After the World Series ends this autumn, Dodgers ace Clayton Kershaw can become a free agent for the first time in his career. He has yet to tip his hand about his intentions, but his seven-year, $215-million contract features an opt-clause that can be exercised after the 2018 season. Kershaw could join a free-agent class that includes Washington slugger Bryce Harper, Baltimore shortstop Manny Machado and Cleveland closer Andrew Miller.
The Dodgers have already begun to operate with Kershaw's free agency in mind. When the organization acquired Matt Kemp from Atlanta in December, the team reset its luxury-tax number beneath the $197-million threshold so they can face less harsh penalties for spending next winter.
The Dodgers may not be in the dark, but team officials have little interest in shedding light on the situation. General manager Farhan Zaidi declined to provide insight into his team's perspective on Kershaw's free agency, other than to say the two sides maintain an "open dialogue."
"He's our franchise player," Zaidi said.
Since Zaidi and president of baseball operations Andrew Friedman took over before the 2015 season, the Dodgers have not handed out a contract more expensive than Kenley Jansen's $80-million pact. The team made a nine-figure offer to Zack Greinke after the 2015 season, but declined to match Arizona's $206.5-million proposal.
The organization has taken steps to retain its own players. After the 2016 season, the Dodgers doled out $192 million to re-sign Jansen, third baseman Justin Turner and pitcher Rich Hill. Kershaw alone might cost more than that. But the Dodgers are expected to be competitive in the bidding for their seven-time All-Star and three-time National League Cy Young Award winner.
Kershaw has insisted his impeding decision will not distract him during the season. He has treated this spring like those which proceeded it.
On Tuesday, Kershaw completed a session of live batting practice. The first pitch of his spring met an unfortunate demise. Yasiel Puig cracked it into center field to open the session of live batting practice. On a chilly day at Camelback Ranch, Kershaw did not expect an ambush.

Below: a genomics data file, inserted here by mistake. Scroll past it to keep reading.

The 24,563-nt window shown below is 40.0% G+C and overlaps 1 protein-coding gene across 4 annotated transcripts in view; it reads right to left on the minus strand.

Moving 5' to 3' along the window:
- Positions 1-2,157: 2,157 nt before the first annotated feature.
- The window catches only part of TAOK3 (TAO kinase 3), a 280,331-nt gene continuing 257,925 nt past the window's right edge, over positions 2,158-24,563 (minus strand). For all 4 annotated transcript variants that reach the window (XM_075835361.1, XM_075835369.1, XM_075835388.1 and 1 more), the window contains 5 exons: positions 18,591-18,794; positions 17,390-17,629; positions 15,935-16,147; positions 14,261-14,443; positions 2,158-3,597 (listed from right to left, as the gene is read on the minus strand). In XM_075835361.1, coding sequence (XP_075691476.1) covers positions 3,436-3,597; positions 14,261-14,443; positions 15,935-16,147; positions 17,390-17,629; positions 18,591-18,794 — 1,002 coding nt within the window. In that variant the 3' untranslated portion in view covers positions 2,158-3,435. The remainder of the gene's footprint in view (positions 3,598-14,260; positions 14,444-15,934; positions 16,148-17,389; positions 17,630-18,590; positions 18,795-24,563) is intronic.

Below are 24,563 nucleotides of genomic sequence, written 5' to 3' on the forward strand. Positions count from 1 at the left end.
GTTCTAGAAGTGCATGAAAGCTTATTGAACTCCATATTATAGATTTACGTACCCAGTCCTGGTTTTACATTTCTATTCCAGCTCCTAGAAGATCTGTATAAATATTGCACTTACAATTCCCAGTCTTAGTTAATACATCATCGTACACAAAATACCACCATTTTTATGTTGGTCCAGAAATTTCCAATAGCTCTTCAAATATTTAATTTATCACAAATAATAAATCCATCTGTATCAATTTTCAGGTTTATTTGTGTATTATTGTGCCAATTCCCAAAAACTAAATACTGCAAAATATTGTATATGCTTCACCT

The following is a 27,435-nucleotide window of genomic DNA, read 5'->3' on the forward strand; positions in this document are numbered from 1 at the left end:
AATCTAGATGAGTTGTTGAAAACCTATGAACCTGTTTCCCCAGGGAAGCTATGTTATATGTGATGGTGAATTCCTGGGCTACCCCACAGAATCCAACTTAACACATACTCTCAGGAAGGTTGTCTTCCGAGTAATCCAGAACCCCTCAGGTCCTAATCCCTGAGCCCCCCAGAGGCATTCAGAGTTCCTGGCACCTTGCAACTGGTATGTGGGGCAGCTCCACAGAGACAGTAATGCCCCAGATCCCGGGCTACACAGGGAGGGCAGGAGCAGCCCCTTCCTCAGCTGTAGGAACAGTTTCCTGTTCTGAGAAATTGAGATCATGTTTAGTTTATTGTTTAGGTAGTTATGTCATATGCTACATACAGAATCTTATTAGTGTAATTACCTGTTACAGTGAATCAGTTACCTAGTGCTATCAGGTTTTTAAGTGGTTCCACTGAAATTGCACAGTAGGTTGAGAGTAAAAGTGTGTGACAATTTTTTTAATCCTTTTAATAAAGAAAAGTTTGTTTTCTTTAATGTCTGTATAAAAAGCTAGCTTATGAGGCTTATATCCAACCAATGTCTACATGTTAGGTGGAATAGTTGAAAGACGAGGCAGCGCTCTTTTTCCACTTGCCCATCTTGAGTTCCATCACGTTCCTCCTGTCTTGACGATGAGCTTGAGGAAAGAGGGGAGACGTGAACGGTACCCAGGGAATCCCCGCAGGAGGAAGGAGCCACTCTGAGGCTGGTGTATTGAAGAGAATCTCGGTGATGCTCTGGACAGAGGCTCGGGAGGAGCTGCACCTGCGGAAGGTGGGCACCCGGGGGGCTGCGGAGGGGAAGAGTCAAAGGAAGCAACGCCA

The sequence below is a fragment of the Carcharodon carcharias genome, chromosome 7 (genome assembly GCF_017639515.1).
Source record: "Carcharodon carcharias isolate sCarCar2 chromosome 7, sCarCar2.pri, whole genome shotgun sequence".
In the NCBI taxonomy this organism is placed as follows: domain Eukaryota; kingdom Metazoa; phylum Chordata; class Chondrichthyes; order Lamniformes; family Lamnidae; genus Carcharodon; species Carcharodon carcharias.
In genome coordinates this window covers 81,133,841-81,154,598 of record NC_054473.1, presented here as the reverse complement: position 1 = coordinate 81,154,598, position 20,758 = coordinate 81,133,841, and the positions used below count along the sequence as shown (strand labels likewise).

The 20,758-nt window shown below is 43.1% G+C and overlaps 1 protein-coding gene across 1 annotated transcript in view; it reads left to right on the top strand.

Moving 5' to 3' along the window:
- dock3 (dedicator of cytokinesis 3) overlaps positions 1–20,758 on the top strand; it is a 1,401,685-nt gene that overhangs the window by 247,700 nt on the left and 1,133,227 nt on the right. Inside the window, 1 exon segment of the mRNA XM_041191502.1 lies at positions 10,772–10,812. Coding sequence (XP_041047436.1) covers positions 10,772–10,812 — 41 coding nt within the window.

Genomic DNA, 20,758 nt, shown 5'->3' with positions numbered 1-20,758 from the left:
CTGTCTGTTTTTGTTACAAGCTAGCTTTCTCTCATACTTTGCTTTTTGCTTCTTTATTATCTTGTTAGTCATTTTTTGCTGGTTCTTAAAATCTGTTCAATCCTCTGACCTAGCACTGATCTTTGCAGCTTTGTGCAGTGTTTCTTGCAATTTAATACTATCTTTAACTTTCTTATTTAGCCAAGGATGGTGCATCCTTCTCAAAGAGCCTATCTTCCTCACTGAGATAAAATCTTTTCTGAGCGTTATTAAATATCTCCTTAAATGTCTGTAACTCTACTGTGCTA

"I probably should have," Kershaw said. "I didn't realize they faced guys yesterday. Second day, they were ready to go. That's going to be my excuse today."
During an inning of work, there were a few other instances of hard contact. Puig smashed a grounder toward third base. Chris Taylor hit a similar grounder to the right side and hit a line drive into center.
At this juncture of the spring, a day after the first official workout, the results matter little. Kershaw maintained that perspective as he pondered his outing. He is expected to make his Cactus League debut either Sunday or Monday. He described his session as "not great, but physically, felt great. The pitching side of it needs a little work."
Kershaw is on track to start his eighth consecutive opening day for the Dodgers, which will be a franchise record for a pitcher.
He is following his usual spring schedule, with only small tweaks.
"Really, everybody is here for us," Kershaw said. "Honestly. The starting pitchers need to go an inning at a time, four or five times. And that takes three or four weeks. There's not much you can do.
"Normally, I think I would throw two innings in this. And I think my next time, I'm going to throw one inning my first time out, as opposed to two. Little stuff, but ultimately, I don't think it matters. Come March 29, I don't think anybody is going to care where you're at right now."
Font to start Cactus League opener
Wilmer Font will start the Cactus League opener against the White Sox on Friday at Camelback Ranch.
Manager Dave Roberts expects Font to go two innings. Ross Stripling will start one of the two games in Saturday's split-squad doubleheader against the Giants and the Royals.
Font, a 27-year-old right-hander, pitched well for triple-A Oklahoma City in 2017, his first season as a Dodger. He went 10-8 with a 3.48 earned-run average in 25 starts. He struck out 11.9 batters per nine innings.
Font was less successful in a brief big-league stint in September. He posted a 17.18 ERA in three appearances.
Heading into 2018, Font is considered back of the team's back-end pitching depth, behind Stripling and Brock Stewart, who will serve as the primary understudies for the five regulars in the starting rotation. Font could also compete for a spot in the bullpen, Roberts said.